debian mentors/ glossary/ Architecture


When a ?Package is built is usually contains architecture-dependent parts. These must be built for each architecture (arch) due to differences in the machine code used on the architecture. The architecture is dependent on things like the processor and the kernel used.

If a package contains arch-dependent parts the it is usually build with

  Architecture: any

in debian/control. This means that it will be built separately for wach architecture in Debian by the Buildds. It is possible to specify a list of architectures there instead, but this should only be done if the package has no place on the other architectures. Not building on them is not a reason for doing this as it is expected that packages should build on all architectures, even if they are not able to yet. This should be done when the package is designed for a specific architecture, for instance cobalt-panel-utils, which allows you to control the screen on the front of some Sun servers, which only come in two architectures (i386 and SPARC).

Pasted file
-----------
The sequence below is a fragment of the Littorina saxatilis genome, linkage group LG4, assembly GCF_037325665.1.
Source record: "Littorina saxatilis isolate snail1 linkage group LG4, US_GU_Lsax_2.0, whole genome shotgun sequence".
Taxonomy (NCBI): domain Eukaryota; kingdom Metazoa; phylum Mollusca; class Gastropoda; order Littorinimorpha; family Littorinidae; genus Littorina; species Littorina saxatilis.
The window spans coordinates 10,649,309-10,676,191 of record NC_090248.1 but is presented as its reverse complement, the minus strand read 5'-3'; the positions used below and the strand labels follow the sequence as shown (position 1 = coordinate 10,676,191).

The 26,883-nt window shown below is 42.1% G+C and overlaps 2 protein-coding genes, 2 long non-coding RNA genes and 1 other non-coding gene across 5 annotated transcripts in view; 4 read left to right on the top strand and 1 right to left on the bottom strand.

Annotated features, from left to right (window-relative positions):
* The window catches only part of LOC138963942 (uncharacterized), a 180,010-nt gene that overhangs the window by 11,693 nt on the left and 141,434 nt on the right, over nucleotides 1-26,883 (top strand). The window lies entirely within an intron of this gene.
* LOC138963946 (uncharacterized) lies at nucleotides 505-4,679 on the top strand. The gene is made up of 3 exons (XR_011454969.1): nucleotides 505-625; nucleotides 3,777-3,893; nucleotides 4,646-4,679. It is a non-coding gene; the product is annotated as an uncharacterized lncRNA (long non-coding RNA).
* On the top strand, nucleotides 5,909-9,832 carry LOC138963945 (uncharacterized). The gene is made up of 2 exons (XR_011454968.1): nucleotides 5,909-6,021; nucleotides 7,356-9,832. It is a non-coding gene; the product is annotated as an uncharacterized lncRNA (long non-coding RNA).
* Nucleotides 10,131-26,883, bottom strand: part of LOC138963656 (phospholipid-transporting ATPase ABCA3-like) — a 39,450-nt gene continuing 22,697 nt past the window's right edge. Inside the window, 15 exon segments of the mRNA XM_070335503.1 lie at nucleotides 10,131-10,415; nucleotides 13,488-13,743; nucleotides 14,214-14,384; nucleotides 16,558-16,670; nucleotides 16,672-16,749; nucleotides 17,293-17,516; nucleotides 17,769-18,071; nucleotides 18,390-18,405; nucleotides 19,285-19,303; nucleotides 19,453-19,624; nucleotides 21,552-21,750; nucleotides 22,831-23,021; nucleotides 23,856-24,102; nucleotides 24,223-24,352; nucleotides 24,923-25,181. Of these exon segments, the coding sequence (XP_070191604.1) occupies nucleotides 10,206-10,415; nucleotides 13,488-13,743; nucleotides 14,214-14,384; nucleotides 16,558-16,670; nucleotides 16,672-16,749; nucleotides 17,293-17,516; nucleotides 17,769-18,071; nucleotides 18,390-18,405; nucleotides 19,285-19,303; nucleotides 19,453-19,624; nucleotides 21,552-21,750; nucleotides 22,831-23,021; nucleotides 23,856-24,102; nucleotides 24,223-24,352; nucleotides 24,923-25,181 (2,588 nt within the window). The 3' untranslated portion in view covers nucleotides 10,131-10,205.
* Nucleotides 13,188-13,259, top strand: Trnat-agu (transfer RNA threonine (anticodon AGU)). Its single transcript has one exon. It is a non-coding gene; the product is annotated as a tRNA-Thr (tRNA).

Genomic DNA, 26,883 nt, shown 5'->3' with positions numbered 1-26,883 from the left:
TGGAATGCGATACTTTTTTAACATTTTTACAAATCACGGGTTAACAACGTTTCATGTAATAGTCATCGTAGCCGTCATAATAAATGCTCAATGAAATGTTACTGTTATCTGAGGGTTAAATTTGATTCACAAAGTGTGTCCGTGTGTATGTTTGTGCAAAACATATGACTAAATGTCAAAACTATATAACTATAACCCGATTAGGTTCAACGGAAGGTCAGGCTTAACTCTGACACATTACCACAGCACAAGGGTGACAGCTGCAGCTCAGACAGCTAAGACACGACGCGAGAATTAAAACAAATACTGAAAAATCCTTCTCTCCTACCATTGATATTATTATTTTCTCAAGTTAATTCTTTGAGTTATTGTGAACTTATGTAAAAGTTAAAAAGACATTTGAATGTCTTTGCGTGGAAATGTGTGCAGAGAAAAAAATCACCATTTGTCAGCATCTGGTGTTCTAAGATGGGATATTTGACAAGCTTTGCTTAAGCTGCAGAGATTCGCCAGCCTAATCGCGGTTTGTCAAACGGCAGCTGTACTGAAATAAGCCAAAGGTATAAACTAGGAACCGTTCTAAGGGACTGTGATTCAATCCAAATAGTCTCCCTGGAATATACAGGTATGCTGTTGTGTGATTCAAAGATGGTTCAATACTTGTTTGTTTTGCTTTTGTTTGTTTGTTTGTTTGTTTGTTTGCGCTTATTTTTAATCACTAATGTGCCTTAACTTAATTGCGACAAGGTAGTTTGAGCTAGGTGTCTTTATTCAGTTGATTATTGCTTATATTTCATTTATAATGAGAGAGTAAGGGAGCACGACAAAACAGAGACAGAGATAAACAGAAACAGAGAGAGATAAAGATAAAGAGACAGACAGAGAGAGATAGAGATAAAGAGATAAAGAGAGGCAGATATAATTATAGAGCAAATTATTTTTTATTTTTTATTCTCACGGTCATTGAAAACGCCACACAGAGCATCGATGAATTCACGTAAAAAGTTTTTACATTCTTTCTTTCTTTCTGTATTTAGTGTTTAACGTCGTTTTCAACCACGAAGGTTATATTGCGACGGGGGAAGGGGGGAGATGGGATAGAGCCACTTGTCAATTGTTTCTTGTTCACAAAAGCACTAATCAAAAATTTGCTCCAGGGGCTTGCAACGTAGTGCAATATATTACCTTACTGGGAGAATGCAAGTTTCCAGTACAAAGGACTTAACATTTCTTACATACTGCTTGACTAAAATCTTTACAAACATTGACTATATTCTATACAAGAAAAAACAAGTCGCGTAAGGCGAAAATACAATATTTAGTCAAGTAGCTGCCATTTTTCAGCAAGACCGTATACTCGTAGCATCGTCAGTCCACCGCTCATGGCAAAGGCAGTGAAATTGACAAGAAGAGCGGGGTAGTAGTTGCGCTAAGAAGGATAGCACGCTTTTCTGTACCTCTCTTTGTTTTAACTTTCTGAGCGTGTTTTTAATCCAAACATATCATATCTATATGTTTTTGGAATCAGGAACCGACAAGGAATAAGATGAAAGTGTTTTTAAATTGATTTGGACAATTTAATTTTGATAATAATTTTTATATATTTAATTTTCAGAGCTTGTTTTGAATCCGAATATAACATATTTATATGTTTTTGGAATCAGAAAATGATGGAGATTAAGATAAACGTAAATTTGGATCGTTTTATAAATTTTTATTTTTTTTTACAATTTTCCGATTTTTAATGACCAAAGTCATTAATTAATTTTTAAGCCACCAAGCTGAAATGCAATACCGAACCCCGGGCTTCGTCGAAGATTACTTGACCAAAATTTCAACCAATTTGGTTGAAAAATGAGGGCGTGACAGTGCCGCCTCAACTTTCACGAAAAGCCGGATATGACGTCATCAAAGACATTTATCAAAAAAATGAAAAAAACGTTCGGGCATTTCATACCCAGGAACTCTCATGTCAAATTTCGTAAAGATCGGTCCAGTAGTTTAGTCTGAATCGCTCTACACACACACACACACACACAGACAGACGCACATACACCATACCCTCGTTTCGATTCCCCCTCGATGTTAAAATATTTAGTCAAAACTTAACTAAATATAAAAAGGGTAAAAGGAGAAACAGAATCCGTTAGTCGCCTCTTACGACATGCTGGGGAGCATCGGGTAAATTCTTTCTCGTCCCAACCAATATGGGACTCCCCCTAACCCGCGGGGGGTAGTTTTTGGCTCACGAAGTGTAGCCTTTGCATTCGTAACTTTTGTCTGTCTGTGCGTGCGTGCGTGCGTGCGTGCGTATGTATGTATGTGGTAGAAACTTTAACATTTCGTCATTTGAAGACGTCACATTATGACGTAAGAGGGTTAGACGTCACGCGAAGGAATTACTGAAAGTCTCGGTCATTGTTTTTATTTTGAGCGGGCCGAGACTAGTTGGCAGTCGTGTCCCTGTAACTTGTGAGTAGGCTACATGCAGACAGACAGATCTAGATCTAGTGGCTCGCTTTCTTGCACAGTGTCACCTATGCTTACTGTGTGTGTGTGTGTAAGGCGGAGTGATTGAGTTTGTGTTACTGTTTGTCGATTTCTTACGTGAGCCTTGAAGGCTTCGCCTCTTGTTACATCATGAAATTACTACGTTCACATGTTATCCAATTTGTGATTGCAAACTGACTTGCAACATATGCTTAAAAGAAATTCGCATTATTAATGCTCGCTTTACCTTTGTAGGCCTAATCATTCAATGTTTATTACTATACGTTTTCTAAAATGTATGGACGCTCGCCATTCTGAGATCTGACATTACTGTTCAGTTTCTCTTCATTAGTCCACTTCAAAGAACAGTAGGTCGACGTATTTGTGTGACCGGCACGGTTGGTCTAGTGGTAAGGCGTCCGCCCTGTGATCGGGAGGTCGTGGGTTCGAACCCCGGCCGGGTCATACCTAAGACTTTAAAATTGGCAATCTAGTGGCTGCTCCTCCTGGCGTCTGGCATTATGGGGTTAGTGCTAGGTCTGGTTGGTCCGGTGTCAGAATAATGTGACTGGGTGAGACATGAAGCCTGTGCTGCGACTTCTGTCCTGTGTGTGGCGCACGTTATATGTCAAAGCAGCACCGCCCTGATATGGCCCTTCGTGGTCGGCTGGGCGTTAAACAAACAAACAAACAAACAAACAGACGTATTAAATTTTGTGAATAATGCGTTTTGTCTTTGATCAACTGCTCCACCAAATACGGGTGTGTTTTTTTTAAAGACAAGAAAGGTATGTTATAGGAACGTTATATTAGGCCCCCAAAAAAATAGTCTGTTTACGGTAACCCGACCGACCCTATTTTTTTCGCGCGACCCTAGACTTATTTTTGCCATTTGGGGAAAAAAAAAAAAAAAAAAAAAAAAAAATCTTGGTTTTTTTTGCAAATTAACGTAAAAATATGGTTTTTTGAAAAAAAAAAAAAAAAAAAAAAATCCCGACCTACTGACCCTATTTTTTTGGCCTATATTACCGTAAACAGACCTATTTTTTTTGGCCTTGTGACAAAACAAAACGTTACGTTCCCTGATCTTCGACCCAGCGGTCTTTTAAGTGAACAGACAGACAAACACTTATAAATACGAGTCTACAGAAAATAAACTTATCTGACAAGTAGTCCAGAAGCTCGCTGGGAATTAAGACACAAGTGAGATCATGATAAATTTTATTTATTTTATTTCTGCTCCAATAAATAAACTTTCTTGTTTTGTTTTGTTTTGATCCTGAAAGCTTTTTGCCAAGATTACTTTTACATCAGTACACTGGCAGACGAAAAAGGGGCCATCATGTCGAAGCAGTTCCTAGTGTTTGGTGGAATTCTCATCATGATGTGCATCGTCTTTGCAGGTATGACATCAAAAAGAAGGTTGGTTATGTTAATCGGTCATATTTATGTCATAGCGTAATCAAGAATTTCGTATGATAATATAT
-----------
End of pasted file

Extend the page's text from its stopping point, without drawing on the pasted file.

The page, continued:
If you upload a package with Architecture: any, and it does not build on a certain architecture then there will be a non-RC bug filed against the package, possibly with one of the ?porters for that architecture providing a patch to solve the problem. In any subsequent uploads if the package fails to build (?FTBFS) on any architecture where it has built previously then it will receive a ReleaseCritical bug report, and will be expected to fix the problem. The rationale for this is that if it built once on an architecture then it should build there again.

Some packages do not contain any architecture-dependent parts (it is arch-independent), for instance -doc packages or perl modules. These should have

  Architecture: all

in debian/control, which means they can be installed on every arcitecture. These packages are not built on the Buildds, as the BinaryPackage that is uploaded is sufficient for everyone.